DataStax Academy FAQ

DataStax Academy migrated to a new learning management system (LMS) in July 2020. We are also moving to a new Cassandra Certification process so there are changes to exam bookings, voucher system and issuing of certificates.

Check out the Academy FAQ pages for answers to your questions:


question

Tri avatar image
Tri asked ·

How does Cassandra guarantee data integrity?

This might be paranoid but how can we be sure that Cassandra writes exactly what it is given? Let take a simplistic example. A 1 node cluster. And table with only 2 columns

CREATE TABLE users (userId UUID, username TEXT, PRIMARY KEY (userId));

INSERT INTO users (userId, username) VALUES (UUID(), 'Issac Newton');

What is the underlying mechanism that guarantees that Cassandra did write the given value 'Issac Newton' and not something else? Like ' 'Issac N' ?

In a general case, Cassandra may receive a data which could be different than the original data for example the row partially truncated/mutated while in-flight. Or even when Cassandra did receive the correct row data, maybe some random things still happen so Cassandra writes B instead of A.

cassandra
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1 Answer

Erick Ramirez avatar image
Erick Ramirez answered ·

There are no guarantees in life :) but the likelihood of the scenario you described is pretty unlikely. Let me explain.

The CQL native protocol is frame-based and looks like this:

Header validation

The 9-byte header is composed of:

  • protocol version, e.g. v4 (1 byte)
  • flags: compression, tracing, custom payload, warning (1 byte)
  • stream ID (2 bytes)
  • operation code, e.g. STARTUP, AUTHENTICATE, QUERY, PREPARE, AUTH_CHALLENGE (1 byte)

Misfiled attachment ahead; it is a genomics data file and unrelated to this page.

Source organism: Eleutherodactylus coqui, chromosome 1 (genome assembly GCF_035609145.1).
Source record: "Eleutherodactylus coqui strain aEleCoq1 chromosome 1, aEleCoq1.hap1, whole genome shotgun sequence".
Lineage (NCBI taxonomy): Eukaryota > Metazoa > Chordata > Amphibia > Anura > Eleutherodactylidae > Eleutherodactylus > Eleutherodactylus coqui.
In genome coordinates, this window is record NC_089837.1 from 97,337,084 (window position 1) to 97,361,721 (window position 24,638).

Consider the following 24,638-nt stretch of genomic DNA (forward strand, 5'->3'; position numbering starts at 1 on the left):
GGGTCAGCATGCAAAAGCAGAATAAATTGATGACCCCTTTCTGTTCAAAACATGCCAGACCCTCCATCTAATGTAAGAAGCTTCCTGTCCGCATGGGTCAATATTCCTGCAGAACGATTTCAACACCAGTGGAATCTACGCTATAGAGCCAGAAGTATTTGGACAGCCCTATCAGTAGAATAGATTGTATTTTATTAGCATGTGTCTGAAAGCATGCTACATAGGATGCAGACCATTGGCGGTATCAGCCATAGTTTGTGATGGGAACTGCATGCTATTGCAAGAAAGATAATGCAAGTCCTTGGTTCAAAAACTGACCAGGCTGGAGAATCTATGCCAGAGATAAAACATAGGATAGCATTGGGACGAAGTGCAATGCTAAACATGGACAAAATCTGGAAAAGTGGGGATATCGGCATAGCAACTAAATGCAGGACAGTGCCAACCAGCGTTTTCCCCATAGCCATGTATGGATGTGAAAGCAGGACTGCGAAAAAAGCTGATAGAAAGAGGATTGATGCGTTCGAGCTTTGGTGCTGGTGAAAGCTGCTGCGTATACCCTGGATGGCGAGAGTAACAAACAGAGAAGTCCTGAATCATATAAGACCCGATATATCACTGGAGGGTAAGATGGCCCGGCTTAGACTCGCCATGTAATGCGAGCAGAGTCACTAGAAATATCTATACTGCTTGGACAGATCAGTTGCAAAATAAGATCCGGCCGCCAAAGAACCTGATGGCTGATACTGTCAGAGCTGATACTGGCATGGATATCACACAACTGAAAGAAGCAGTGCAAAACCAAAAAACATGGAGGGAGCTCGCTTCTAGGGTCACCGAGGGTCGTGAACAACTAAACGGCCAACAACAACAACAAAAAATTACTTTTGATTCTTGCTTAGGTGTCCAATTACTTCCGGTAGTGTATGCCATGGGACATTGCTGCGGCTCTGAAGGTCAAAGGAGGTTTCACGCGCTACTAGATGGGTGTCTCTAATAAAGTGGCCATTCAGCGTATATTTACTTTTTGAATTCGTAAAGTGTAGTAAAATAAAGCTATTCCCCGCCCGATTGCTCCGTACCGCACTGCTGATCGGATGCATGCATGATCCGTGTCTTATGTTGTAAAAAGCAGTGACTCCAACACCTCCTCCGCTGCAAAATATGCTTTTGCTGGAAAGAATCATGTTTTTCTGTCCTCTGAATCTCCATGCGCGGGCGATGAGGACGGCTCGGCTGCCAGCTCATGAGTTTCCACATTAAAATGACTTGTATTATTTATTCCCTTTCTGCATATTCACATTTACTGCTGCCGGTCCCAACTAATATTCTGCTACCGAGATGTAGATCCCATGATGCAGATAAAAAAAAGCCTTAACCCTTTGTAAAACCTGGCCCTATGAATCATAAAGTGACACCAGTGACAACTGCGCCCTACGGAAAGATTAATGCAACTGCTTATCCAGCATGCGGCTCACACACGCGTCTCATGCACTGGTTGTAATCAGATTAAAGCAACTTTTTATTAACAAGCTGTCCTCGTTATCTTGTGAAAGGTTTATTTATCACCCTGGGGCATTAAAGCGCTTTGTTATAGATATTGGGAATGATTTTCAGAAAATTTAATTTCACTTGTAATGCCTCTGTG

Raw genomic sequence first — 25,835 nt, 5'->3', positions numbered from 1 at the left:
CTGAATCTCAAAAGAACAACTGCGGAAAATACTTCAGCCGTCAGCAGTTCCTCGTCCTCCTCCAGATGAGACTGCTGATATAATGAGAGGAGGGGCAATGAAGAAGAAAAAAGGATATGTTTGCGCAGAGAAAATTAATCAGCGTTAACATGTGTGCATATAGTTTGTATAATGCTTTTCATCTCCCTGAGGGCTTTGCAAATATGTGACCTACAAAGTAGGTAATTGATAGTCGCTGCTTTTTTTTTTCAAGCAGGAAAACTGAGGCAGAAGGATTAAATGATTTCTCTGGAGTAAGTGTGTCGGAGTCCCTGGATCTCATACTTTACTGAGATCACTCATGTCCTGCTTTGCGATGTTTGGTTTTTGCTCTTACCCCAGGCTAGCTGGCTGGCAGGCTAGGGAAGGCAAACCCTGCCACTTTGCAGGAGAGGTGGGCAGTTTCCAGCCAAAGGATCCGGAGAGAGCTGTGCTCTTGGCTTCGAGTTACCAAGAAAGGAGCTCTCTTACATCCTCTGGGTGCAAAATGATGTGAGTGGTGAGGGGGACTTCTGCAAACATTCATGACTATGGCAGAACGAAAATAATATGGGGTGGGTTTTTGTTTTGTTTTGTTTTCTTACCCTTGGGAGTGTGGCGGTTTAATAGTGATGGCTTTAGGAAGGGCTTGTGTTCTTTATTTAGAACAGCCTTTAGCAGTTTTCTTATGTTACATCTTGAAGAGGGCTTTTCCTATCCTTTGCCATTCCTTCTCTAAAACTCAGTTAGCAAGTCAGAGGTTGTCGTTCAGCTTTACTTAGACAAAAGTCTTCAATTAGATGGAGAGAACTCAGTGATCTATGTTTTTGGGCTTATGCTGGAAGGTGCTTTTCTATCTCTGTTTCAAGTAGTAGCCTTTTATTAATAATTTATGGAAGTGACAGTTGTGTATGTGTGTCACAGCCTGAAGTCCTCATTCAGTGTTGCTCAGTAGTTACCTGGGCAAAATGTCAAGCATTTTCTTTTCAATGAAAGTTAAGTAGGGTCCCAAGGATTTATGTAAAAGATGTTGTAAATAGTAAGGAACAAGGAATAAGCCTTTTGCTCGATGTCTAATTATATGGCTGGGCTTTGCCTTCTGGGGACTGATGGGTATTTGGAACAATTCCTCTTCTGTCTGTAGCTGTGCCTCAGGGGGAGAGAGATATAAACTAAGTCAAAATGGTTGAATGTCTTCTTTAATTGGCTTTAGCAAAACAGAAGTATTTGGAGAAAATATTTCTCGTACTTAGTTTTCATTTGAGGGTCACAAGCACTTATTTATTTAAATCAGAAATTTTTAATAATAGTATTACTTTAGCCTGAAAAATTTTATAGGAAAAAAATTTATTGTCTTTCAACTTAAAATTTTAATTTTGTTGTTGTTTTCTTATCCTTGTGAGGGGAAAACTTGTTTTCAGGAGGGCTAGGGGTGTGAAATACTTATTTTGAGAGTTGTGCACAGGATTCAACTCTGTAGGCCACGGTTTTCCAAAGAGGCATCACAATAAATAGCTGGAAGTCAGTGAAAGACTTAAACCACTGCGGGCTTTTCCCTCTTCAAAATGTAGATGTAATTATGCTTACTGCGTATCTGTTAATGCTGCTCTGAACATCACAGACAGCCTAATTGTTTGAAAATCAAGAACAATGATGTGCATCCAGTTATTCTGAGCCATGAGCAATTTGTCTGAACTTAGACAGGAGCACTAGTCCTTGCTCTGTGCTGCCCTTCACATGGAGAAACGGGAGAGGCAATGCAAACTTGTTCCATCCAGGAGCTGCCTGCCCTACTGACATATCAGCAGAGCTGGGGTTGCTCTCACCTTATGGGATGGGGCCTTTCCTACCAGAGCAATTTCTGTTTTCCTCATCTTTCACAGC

• length of the body of the frame up to a maximum of 256MB (4 bytes)

The body of the message is variable in size but it's length is defined in the header so if the body's length is off for whatever reason, it gets picked up immediately.

Message validation

Within the body itself for messages of operation code QUERY, the contents look like:

<query_string><query_parameters>

Going in deeper where the message is a request, the format of the query parameters section contains the values for bound variables:

  <consistency><flag><value_1><value_2>...<value_n>[<timestamp>]

Since the query string enumerates the bound variables, a value missing would invalidate the message.

Serialisation format validation

Furthermore, the serialisation formats of the CQL data types define how the drivers encode the values. Values are represented as bytes and the format includes an integer prefix that denotes the length of the value. It's another layer of validation built into the protocol.

Replicas

On the write path, the mutation will get sent to multiple replicas (based on keyspace replication).

For a replication factor of 3, the chances of the value getting corrupted/truncated by the time it is written on 3 nodes is nearly impossible unless all 3 replicas had a hardware failure because of Cassandra's nothing-shared architecture. Data on disk is immutable so the only way it would get corrupted is through a bad disk.

For more details, see the CQL Binary Protocol v4 Specification document. Cheers!


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Thanks very much @Erick Ramirez. This answers perfectly the question. Thanks for the efforts making a concise and readable answer while explaining a complex under-the-hood details.

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Nice pickup! I spent over an hour trying to find the right words, labouring over which details to include and which details to leave out.

I didn't want readers to be overwhelmed with the technical implementation of the protocol but I also didn't want to over-simplify it.

I found it really difficult finding the sweet spot so thanks for acknowledging it. Cheers!

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